Protecting art on campus, taking the long view
In 1983 the University of Manitoba acquired a castle. It stands just north of Robson Hall on a patch of grass by the river. The sculpture is one of 2,000 artworks (not including the School of Art’s collection) on the Fort Garry campus and when it was unveiled children from the campus day care immediately ran around it.
Castle artist, Karen Schmidt-Humiski, was presenting the work as part of her BFA thesis and U of M President Arnold Naimark asked if she had arranged the day care children. “I hadn’t and could never have conceived such an excellent explanation/example of what I had wanted to achieve with this work,” she said.
Castle continues to draw playful people, including a rapping food science professor and curious members from all corners of the campus community. And as of 2012 it fell under the protection of the Arts Collections Committee. The committee met earlier that year after Debbie McCallum, former VP Administration, saw the need to protect our artworks and guide future acquisitions.
“There was an unmet demand for this office and the university was very perceptive to its need. I give full credit to the university for realizing it was necessary to create this committee,” says Paul Hess, chair of the committee and director of the School of Art.
A recent committee success, as reported in UM Today, was the restoration of Climax, the orange sculpture outside of the Asper School of Business.
The committee also recently restored a vandalized Eli Bornstein sculpture – Tripart Hexaplane Construction No. 2 – and is working with the artist to once again erect it in campus soon.
“We are making progress, though at a steady, slow pace,” Hess says. “You have to take the long-view with these sorts of things because these artworks will outlive generations of people. We have to be cautious and prudent in how we restore them and where we put them.”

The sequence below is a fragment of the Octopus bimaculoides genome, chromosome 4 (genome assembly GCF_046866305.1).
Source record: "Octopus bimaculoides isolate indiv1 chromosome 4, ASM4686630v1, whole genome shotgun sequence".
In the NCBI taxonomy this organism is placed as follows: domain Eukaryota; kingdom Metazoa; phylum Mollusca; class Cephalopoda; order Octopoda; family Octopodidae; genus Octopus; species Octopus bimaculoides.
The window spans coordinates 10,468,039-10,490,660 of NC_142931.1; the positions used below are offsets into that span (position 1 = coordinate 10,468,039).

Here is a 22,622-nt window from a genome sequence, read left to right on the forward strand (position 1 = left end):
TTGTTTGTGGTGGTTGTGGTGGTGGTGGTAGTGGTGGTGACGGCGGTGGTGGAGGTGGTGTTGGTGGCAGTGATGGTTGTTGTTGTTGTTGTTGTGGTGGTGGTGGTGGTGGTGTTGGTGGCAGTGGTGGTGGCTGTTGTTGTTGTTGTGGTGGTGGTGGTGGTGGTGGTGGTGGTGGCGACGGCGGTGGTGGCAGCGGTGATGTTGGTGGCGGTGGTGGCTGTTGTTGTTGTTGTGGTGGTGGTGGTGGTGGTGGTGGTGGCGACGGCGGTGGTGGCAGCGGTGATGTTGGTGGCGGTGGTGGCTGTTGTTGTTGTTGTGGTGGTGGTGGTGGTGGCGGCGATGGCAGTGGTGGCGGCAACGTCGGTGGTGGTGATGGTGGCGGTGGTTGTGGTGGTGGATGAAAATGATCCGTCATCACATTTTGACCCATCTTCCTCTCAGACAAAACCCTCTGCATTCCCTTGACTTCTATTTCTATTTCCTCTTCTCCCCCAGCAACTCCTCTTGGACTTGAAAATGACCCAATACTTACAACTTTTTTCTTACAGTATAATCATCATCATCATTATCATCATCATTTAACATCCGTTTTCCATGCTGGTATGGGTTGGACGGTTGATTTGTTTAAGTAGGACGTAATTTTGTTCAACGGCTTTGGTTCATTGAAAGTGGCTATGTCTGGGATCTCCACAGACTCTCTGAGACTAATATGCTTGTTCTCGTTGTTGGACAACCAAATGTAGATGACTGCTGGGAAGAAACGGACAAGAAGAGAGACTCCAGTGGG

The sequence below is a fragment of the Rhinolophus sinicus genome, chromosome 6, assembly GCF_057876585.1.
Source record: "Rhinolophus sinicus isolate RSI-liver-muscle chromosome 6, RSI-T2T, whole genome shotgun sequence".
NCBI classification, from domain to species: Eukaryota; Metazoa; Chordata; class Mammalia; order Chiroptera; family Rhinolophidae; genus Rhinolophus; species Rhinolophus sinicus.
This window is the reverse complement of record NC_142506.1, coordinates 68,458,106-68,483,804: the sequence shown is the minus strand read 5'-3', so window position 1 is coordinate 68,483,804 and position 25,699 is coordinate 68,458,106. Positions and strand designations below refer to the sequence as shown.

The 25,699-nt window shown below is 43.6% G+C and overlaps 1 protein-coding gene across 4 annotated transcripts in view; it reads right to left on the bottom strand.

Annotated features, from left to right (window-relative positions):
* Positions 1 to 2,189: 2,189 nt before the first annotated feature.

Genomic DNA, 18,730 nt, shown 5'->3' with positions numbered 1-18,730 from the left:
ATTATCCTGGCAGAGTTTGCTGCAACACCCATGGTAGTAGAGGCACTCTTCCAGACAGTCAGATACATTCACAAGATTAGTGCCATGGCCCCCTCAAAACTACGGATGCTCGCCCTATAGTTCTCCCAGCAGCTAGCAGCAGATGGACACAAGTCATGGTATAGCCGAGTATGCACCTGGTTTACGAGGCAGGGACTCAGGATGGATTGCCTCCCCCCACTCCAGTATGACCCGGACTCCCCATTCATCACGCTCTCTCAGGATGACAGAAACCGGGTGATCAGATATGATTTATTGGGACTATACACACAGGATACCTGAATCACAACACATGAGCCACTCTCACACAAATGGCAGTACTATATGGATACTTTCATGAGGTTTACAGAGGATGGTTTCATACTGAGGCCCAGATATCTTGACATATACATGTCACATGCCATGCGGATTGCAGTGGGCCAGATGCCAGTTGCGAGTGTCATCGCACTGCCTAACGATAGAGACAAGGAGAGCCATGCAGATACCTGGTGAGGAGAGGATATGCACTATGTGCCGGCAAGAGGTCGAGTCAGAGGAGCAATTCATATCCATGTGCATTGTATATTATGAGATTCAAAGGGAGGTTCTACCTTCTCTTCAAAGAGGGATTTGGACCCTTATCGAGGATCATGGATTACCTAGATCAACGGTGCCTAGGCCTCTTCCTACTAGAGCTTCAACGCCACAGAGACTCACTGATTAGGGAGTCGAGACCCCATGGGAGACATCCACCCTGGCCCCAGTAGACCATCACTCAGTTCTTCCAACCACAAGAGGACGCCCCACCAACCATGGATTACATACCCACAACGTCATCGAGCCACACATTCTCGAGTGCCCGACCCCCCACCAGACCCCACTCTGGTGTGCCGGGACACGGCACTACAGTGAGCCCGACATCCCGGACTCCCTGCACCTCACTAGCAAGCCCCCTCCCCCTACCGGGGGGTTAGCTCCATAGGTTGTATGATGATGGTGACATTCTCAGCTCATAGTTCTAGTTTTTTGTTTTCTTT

One person who deserves credit for drawing attention to the importance of the university’s art collections is librarian Liv (pronounced “Leev”) Valmestad. Sigrid Dahl, U of M’s art collections coordinator, said Liv “had the foresight to care before the committee was created.”
Valmestad has been drawing attention to the campus art collection since 1998, when she began documenting and gathering inventory lists from retired professors in several faculties.
She went digital in December of 2009, that was when she and 25 other U of M librarians were given a smart-phone and told to be creative. So Valmestad began documenting public art at the University of Manitoba through her blog and on Google Maps. She also placed QR Codes, bar codes a smartphone can scan, next to campus art so someone can scan the code and visit a webpage to read more about the work and interviews with the artist.
One piece Valmestad previously catalogued was in front of Mary Speechly Hall, but it was taken down when construction of the new student residence began. For years the sculpture was unidentified but Valmestad discovered it was a piece by Colin Campbell. “It is a very important work,” Valmestad says. “Campbell is in the dictionary of Canadian Artists, which is not something many get into and became an international video artist, even exhibiting at the Venice Biennale.”
Hess says he hopes to put Campbell’s piece back outside the student residence when constructions completes. But for now, the next piece the committee is focusing on is Ron Gabe’s Sunbeams (Marching over the Hill) – the joyful columns of colour located next to the Desautels Faculty of Music.
“Sculpture is just one element of campus art. There’s also works on paper, paintings in offices and other items all over campus,” Hess says. “Universities touch upon all facets of life, and art and culture are one of those facets. This committee has to ensure the university makes good cultural investments by collecting wisely, and we have to protect these investments. This university has an important role in preserving things of significance to the community.”
He adds: “I would like to see a time when we hold competitions for commissioned public art. I see that as a goal for the not too distant future .”